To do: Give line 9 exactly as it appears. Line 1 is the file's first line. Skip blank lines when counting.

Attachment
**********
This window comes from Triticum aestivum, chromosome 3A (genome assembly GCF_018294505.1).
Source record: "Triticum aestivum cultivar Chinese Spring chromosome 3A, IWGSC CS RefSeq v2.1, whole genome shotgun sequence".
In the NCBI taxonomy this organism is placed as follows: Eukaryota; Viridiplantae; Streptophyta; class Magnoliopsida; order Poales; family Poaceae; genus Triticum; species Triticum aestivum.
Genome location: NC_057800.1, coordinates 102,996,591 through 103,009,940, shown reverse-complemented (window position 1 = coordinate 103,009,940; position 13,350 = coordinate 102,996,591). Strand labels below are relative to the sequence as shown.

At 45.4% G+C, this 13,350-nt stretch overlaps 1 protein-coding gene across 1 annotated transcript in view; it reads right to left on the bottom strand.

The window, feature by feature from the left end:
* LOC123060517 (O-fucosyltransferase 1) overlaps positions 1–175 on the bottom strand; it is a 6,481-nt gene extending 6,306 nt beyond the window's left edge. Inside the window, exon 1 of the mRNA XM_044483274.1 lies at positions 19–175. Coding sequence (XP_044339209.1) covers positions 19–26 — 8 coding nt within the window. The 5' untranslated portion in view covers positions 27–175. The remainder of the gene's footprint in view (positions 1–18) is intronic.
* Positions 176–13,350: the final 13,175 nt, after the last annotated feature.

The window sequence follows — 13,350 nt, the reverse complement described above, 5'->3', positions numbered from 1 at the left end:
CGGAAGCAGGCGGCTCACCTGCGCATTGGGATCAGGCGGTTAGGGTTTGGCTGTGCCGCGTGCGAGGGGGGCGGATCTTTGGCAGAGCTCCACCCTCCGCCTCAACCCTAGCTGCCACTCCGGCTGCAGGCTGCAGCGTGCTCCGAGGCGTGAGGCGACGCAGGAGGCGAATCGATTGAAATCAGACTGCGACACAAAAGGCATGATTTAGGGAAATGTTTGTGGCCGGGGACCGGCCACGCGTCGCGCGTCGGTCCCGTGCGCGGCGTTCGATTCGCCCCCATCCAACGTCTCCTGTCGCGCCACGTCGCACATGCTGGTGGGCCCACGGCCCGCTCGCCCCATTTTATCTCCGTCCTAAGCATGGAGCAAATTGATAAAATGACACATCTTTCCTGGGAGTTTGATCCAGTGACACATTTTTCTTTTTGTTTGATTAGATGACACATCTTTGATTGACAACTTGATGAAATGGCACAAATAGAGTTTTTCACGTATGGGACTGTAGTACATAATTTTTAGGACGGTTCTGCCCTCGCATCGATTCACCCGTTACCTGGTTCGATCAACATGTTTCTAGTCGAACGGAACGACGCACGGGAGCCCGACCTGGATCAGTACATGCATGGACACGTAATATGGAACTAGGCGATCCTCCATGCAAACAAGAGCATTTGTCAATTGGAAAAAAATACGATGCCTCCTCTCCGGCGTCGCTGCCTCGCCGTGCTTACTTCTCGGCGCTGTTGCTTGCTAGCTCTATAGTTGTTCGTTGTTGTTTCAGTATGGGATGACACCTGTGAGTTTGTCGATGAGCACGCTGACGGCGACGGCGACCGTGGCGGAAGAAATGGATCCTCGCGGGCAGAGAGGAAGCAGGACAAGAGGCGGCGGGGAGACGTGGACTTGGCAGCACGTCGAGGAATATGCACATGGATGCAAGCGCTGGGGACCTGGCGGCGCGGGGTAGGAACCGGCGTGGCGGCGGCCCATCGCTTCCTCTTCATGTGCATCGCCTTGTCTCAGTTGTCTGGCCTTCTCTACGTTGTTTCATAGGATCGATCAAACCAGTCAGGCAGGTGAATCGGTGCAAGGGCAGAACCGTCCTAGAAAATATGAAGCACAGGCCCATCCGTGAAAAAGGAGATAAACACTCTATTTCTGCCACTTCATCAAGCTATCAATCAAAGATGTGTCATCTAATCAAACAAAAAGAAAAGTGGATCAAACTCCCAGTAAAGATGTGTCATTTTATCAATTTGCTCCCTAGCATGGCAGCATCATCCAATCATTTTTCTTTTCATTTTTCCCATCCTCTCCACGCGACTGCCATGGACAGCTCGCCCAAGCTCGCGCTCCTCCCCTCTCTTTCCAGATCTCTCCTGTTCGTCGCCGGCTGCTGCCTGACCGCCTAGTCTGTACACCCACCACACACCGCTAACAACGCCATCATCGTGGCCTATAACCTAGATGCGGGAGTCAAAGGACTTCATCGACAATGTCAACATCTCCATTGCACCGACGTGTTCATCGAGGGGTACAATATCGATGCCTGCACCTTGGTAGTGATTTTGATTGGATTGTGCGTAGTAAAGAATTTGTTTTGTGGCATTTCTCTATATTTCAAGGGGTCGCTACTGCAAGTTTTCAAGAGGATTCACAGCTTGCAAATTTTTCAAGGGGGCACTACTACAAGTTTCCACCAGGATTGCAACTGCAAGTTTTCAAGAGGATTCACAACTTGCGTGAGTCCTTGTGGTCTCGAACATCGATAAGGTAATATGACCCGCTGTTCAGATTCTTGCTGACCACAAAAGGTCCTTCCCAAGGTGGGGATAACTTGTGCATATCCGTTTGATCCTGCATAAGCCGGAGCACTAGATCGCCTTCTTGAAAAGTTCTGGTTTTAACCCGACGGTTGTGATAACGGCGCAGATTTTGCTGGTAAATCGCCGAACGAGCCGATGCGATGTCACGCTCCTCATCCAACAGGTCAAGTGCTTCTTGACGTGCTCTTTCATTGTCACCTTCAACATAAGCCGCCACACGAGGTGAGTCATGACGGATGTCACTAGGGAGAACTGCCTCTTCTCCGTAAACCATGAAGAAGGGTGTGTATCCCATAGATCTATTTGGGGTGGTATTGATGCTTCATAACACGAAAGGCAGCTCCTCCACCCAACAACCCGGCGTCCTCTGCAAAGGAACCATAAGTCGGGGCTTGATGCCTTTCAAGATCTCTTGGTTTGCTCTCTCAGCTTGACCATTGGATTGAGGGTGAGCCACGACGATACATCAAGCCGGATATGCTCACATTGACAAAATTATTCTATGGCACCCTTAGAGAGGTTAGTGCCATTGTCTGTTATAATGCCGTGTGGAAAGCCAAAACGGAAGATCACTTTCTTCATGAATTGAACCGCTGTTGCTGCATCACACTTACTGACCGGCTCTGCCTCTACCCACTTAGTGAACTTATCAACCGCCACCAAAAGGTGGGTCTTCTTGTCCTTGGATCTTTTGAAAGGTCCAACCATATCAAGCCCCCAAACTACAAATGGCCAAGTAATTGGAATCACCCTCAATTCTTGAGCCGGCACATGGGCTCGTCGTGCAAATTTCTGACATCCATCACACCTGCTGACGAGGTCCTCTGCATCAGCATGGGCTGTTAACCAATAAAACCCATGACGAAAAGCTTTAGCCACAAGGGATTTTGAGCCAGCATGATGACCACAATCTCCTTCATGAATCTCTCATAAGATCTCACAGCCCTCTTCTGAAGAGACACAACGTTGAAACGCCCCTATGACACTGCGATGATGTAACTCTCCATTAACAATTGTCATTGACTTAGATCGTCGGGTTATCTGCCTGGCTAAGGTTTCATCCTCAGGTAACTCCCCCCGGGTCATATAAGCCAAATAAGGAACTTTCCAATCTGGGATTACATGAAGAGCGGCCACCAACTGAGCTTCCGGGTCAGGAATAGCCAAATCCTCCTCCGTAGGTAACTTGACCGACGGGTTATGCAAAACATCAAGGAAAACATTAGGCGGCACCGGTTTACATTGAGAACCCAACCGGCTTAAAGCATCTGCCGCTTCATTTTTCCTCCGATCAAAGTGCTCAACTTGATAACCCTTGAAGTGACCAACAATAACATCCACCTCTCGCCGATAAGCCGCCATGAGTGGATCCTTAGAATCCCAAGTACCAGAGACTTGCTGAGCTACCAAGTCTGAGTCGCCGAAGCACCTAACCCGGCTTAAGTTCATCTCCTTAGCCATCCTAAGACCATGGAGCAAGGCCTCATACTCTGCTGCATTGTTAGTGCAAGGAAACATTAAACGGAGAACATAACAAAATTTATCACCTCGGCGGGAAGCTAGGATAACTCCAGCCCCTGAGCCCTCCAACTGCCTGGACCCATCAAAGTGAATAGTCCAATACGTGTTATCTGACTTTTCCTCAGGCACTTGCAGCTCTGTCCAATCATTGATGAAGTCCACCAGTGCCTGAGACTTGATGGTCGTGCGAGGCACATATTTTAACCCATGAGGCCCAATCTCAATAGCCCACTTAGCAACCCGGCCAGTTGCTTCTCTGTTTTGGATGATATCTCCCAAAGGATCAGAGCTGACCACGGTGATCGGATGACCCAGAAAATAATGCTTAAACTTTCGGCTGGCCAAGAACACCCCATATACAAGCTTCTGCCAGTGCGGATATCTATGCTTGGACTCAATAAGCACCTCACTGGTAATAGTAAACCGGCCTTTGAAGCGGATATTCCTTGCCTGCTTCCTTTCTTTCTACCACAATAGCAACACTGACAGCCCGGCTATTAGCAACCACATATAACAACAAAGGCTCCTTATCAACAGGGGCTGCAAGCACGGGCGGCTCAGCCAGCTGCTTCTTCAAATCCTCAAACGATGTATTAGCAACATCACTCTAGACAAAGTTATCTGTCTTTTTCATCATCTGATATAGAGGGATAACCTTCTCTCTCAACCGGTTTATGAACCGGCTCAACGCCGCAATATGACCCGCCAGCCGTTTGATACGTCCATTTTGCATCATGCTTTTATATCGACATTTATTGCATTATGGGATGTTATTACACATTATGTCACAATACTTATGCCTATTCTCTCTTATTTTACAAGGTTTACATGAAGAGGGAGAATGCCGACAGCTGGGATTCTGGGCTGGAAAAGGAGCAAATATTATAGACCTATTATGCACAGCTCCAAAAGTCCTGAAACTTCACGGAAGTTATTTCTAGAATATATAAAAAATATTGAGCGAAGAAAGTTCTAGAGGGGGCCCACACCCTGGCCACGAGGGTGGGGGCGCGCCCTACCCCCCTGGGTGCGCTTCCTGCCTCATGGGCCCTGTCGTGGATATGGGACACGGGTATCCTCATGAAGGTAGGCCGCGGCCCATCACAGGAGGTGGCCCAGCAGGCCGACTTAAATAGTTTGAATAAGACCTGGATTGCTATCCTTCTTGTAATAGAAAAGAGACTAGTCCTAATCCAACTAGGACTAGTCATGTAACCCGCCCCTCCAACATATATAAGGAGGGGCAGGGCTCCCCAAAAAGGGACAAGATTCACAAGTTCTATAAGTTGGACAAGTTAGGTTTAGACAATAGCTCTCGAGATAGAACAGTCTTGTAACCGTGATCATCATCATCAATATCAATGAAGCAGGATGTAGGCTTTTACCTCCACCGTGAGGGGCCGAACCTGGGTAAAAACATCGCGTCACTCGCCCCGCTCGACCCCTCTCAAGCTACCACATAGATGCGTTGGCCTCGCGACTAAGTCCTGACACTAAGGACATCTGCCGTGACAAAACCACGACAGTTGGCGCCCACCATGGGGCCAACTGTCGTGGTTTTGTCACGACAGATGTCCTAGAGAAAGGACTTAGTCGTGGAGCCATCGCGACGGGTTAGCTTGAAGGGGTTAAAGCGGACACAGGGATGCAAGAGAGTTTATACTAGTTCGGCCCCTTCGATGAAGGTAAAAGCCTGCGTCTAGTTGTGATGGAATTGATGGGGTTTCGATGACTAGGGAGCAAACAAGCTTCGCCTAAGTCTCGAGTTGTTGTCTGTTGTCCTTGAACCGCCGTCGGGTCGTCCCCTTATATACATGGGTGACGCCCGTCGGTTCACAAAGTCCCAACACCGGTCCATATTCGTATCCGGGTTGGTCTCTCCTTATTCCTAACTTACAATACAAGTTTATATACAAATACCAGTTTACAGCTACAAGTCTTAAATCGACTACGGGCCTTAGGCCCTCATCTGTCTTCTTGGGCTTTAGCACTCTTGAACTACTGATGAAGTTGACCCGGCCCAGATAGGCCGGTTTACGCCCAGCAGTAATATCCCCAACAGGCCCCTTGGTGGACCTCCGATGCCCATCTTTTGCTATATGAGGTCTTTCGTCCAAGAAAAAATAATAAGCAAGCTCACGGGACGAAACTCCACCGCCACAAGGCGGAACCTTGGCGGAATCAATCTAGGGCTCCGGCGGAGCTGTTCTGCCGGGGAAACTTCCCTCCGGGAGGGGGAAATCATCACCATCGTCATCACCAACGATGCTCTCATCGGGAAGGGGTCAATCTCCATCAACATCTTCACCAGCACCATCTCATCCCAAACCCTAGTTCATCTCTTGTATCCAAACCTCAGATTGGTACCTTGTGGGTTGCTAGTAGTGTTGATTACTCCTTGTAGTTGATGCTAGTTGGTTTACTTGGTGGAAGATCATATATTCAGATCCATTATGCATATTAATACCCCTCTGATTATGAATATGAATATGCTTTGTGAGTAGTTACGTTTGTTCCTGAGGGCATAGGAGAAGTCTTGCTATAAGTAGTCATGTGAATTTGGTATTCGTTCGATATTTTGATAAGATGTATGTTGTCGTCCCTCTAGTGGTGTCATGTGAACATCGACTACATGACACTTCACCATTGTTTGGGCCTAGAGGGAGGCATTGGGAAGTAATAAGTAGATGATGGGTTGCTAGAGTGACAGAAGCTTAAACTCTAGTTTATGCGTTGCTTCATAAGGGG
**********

The window sequence follows — 13,350 nt, the reverse complement described above, 5'->3', positions numbered from 1 at the left end: